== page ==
The agriculture sector remains the largest consumer of water in Egypt, as it acquired 62.15 billion cubic metres in 2015/2016. The sector accounts for 81.5% of the total use, according to the Central Agency for Public Mobilization and Statistics (CAPMAS).
In the second ranking comes the drinking and health usage sector, which consumed 10.4 billion cubic metres in 2015/2016, compared to 10.35 billion cubic metres in 2014/2015—an increase of 0.5%.
CAPMAS released a report on the occasion of World Water Day. It pointed out that the Nile River is the main source of water in Egypt, where its share reached 55.5 billion cubic metres—representing 72.8% of the total renewable water resources. Rainwater, floods, and groundwater, as well as agricultural drainage water that has been recycled and desalinated seawater, collectively add up to about 20.75 billion cubic metres in 2015/2016, compared to 20.9 billion cubic metres in 2014/2015—a decrease of 0.7%.
The report added that the total amount of produced pure water reached 9.30 billion cubic metres in 2015/2016, compared to 8.89 billion cubic metres in 2014/2015—marking an increase of 4.6%.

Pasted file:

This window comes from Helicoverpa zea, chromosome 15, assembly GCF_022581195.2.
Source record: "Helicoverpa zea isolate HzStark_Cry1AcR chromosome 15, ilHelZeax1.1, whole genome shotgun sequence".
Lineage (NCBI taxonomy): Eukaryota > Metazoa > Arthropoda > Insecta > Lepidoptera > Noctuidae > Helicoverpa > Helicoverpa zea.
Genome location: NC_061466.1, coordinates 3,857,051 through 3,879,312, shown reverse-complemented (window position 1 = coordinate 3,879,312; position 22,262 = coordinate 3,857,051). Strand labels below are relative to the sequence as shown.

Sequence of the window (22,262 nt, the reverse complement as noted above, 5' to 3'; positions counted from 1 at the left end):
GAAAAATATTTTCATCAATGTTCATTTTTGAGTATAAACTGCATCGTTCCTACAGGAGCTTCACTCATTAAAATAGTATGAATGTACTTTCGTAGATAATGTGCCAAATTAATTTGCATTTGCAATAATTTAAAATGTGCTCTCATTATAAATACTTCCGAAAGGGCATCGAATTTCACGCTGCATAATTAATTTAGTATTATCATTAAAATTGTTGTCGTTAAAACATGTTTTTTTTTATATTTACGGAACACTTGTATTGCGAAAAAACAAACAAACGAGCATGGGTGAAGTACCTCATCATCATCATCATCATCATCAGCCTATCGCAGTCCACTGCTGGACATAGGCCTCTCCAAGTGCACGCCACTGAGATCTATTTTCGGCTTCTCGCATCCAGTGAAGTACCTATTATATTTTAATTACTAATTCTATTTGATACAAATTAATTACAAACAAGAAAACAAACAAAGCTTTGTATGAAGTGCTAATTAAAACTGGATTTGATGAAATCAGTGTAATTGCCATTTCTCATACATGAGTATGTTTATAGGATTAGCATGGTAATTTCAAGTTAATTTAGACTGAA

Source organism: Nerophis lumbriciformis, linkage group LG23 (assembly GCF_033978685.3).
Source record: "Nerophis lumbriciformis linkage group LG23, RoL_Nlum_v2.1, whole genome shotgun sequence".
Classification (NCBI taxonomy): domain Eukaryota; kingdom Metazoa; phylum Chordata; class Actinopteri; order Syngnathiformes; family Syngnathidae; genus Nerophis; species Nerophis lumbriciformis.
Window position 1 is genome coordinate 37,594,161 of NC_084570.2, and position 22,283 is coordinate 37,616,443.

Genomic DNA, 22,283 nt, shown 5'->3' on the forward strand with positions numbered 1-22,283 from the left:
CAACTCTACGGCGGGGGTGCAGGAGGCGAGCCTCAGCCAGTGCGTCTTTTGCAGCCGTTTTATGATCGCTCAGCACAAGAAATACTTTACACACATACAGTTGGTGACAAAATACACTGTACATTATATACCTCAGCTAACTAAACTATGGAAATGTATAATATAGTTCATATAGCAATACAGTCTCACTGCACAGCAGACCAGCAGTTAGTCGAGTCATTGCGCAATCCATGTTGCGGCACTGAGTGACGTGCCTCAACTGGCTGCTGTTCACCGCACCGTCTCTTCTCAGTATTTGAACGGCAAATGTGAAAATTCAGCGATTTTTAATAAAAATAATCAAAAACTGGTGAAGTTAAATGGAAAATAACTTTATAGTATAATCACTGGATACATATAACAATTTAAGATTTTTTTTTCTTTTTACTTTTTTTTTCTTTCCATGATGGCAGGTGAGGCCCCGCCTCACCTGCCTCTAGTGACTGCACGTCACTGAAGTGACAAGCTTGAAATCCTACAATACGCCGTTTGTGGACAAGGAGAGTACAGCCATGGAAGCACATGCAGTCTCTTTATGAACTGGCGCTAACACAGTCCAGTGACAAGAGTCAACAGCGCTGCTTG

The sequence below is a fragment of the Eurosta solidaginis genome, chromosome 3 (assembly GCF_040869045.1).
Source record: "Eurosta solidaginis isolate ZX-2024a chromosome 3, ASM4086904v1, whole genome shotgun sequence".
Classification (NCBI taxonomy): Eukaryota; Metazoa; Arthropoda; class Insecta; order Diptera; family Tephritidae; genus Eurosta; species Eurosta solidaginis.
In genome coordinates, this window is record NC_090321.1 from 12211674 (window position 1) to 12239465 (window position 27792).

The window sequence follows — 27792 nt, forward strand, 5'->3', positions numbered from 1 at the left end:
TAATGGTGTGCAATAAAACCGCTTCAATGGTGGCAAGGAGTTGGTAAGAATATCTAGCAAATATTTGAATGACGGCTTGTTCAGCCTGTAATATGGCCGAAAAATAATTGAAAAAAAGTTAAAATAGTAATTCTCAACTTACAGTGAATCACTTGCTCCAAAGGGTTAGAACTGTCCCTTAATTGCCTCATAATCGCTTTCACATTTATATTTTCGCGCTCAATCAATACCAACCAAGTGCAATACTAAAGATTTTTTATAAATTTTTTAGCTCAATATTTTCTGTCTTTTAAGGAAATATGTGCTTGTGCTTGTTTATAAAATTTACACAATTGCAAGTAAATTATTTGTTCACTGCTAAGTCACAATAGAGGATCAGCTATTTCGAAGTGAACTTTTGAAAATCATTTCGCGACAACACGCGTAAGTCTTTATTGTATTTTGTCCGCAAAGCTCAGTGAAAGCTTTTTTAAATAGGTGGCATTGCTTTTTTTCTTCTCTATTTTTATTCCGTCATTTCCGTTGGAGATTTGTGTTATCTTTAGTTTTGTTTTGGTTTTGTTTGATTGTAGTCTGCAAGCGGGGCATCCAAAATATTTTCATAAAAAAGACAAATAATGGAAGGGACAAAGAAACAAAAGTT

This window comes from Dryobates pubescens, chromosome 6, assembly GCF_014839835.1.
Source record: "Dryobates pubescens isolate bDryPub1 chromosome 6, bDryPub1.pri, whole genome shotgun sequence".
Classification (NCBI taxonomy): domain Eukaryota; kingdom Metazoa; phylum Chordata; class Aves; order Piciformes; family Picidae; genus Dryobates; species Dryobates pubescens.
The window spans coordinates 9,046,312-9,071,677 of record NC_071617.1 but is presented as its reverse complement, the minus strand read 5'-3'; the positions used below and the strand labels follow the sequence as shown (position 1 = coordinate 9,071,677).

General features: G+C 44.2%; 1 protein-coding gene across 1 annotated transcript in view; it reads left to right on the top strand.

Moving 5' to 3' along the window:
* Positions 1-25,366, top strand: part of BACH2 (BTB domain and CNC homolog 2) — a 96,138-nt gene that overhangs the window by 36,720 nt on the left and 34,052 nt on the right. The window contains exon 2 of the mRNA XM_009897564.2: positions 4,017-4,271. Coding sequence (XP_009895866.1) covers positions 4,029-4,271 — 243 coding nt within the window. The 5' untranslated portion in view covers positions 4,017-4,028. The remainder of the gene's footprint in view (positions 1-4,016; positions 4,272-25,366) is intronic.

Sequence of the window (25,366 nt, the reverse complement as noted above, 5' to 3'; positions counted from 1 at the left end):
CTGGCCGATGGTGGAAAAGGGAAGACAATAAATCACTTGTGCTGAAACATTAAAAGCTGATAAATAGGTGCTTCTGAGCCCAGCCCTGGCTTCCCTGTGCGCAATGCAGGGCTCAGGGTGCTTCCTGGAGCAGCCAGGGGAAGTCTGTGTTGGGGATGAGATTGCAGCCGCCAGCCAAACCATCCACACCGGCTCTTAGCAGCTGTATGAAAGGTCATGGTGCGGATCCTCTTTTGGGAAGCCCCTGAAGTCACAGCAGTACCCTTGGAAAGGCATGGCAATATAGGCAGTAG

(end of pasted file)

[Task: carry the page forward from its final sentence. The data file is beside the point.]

The amount of consumed pure water reached 5.8 billion cubic metres in 2015/2016, compared to 6.1 billion cubic metres in 2014/2015—a decrease of 4.9%.
CAPMAS noted that the amount of network losses of clean water in 2015/2016 reached 37.6% due to worn-out pipelines, as well as outdated network distribution and pipe leakage.
Total generated electric power from hydropower reached 13,822 GWH in 2014/2015, compared to 13,352 GWH in 2013/2014—an increase of 3.4%.
The World Water Day is celebrated on 22 March of every year, based on the United Nations General Assembly adoption since 1992.
The theme of the celebration this year is “Why Waste Water?”